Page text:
The U.S. Sentencing Commission recently decided to apply -- retroactively -- new, lighter sentences for those convicted of crimes related to crack cocaine. As a result, on Monday, courts across the country will begin to decide whether 19,500 of them should be released early from federal prison.
A disproportionate share of these prisoners came from urban areas such as Los Angeles, and those communities will bear the brunt of their return.
It is the residents of those communities who will have to live with the Sentencing Commission's decision -- and many of them have asked me and others to oppose it. That is why the Department of Justice and national law enforcement organizations have asked Congress to postpone the decision from going into effect.
When I speak with people who live in these communities, they tell me that they struggle with the scourge of crack cocaine every day: Children can't play outside, elders can't sit on the front porch, families are imprisoned in their homes. And they have asked prosecutors like me to do something about it. Simply put, we prosecute crack offenders because everyone has the right to be safe in their homes.
When I speak with police chiefs across the country, they ask for federal assistance in their fight against crack-dealing gangs. U.S. attorneys have worked with local law enforcement and used the tools that Congress gave us, such as tough sentences for crack dealers, to address this gang violence.
As a federal prosecutor in Ohio, I saw what crack does to a neighborhood. The 7-All gang turned an entire 10-block neighborhood in Cleveland into a crack market. The police chief showed me a crime map of the city; the highest volume of the most serious crimes blanketed that neighborhood.
In my seven months as acting deputy attorney general, U.S. attorneys have told me similar stories.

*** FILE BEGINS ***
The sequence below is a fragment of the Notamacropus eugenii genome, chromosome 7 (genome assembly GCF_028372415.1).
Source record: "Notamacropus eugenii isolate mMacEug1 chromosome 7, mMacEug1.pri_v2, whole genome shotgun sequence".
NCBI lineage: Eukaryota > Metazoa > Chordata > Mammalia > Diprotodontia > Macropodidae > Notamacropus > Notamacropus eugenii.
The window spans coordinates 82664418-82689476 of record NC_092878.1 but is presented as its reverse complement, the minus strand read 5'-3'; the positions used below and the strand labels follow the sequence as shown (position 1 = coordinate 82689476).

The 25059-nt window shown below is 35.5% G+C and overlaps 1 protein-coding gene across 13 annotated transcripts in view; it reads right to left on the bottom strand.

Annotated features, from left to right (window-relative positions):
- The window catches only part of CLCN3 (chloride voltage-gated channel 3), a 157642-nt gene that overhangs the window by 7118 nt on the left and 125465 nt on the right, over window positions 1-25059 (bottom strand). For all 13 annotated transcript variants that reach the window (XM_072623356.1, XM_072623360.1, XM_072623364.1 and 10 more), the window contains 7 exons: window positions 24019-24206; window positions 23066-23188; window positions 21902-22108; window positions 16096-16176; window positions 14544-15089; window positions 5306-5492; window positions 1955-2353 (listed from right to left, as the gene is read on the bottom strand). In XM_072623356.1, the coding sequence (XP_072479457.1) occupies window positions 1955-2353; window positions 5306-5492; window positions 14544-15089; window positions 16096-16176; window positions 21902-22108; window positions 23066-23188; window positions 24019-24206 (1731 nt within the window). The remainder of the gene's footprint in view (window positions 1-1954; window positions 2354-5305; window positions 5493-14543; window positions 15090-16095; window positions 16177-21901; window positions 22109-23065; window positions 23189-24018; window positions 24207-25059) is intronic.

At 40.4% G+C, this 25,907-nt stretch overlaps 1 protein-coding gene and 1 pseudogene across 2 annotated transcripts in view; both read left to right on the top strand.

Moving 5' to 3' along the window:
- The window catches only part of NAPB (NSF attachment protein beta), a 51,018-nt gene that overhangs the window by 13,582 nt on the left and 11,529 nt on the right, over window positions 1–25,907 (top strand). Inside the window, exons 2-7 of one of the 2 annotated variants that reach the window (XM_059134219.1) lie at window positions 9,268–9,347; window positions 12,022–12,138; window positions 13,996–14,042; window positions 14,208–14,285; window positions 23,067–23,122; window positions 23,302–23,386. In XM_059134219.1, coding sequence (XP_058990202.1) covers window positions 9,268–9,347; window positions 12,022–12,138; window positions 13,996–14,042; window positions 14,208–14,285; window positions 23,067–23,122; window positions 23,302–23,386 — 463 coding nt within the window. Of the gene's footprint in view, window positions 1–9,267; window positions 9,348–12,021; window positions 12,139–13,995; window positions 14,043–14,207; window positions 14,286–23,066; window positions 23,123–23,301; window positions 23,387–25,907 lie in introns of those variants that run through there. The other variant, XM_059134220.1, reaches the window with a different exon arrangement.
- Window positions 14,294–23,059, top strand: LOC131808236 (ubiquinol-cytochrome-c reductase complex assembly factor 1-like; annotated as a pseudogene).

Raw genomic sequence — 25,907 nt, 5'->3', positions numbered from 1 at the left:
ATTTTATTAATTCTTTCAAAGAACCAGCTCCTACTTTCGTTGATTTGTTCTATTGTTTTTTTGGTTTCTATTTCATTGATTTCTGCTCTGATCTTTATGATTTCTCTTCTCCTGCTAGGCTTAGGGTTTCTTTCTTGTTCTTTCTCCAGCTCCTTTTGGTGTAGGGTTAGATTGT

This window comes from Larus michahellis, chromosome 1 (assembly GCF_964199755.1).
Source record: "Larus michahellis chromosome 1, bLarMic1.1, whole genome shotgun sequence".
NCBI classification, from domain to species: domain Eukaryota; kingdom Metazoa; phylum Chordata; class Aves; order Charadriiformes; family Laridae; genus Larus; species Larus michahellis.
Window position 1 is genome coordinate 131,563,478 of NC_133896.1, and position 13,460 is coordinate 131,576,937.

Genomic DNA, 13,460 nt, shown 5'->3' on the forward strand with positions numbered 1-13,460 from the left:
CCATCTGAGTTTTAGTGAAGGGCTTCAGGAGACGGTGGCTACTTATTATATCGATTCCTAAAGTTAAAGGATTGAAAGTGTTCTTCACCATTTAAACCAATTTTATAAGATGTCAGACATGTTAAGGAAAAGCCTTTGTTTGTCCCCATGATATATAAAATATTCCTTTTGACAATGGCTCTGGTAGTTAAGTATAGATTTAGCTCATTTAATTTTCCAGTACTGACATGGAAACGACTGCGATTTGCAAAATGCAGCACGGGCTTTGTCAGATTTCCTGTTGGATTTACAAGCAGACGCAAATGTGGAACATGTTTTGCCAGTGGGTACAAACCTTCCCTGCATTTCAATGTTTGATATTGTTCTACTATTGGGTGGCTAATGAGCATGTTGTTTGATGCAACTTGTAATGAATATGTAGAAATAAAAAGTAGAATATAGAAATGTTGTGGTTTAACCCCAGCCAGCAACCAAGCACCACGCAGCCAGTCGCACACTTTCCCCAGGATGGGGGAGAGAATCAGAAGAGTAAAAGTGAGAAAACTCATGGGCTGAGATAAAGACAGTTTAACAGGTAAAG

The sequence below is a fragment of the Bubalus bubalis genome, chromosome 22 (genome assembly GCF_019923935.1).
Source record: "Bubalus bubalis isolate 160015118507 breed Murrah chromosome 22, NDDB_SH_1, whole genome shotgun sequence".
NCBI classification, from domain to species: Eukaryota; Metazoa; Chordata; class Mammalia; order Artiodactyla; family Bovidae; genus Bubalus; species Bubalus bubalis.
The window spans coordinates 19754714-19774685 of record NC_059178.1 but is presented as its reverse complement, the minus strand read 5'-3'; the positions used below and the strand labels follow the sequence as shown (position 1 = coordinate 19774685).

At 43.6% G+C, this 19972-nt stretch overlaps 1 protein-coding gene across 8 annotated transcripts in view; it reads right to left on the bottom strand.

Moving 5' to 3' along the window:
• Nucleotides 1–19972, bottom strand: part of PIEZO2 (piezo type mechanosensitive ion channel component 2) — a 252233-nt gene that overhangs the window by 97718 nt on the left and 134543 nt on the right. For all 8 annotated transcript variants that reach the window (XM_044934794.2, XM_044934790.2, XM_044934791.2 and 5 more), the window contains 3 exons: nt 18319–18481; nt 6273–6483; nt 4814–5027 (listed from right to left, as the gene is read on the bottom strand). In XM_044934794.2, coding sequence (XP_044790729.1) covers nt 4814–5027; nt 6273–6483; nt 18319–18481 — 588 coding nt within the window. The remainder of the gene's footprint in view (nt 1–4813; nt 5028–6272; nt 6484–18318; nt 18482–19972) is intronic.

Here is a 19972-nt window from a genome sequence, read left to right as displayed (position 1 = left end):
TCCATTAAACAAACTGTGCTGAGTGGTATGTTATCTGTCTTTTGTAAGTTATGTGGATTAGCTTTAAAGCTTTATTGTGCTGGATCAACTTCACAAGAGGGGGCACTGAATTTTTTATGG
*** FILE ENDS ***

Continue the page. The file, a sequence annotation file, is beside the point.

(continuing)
In Selma, Ala., local law enforcement asked federal prosecutors to help clean up an open crack market run by a street gang, and residents came out of their homes and lined the streets to applaud the law enforcement officers making arrests. In Oklahoma City, crack dealers moved into a neighborhood, brought turf wars and shootouts and threatened to kill residents who went to the police -- until the dealers were put in federal prison.
Under the Sentencing Commission's revisions, about 19,500 inmates -- 10% of all federal prisoners -- will be eligible for reduced sentences. The first 1,600 of these crack offenders will be eligible for release in March, and about two-thirds of them will be eligible for release within five years.
Reentry programs are not equipped to deal with this number of offenders, who, as a result, may not get the help they need to make the transition from prison to the streets. That is particularly troubling because Sentencing Commission statistics also tell us:
* Nearly 80% of those eligible for retroactive sentencing reduction have a prior criminal history.
* About two-thirds of those eligible have a criminal history that correlates to a 34% to 55% chance of recidivism within two years.
* About one-third used a gun or other weapon when they committed their offense.
We believe communities are safer when violent, convicted criminals are imprisoned for the full duration of their sentences, and so the Department of Justice has also asked Congress to consider legislation that would limit the effect of the commission's decision. Two elements are key to any such legislation. First, only first-time, nonviolent offenders should have their sentences reduced. Second, judges should not be allowed to reduce sentences beyond what the commission specifically provided.
Some believe that Congress need not act because judges can keep the violent offenders from being released early. I believe judges will do their best. But many of these crimes occurred long ago, and it may be difficult for judges to have all the relevant facts before them as they reevaluate sentences. The sheer number of cases will overwhelm already busy courts, prosecutors and probation officers.
As for the debate about whether there should be much longer sentences for crack crimes than for powder cocaine crimes, let's have it. If the ratio set by Congress in 1986 is not the right one, let's find the right balance -- going forward. But as we have that discussion, let's not forget the reasons behind creating any ratio: Crack cocaine has a far more devastating effect on communities than does powder cocaine. In the meantime, Congress should postpone the implementation date beyond Monday to allow time to address these issues.
For residents of neighborhoods afflicted by drug dealing, this debate is not about powder versus crack, it's about the violence that crack dealing unleashed on their community and about not making it suddenly worse. For them, this is not a political topic for debate, it's daily life.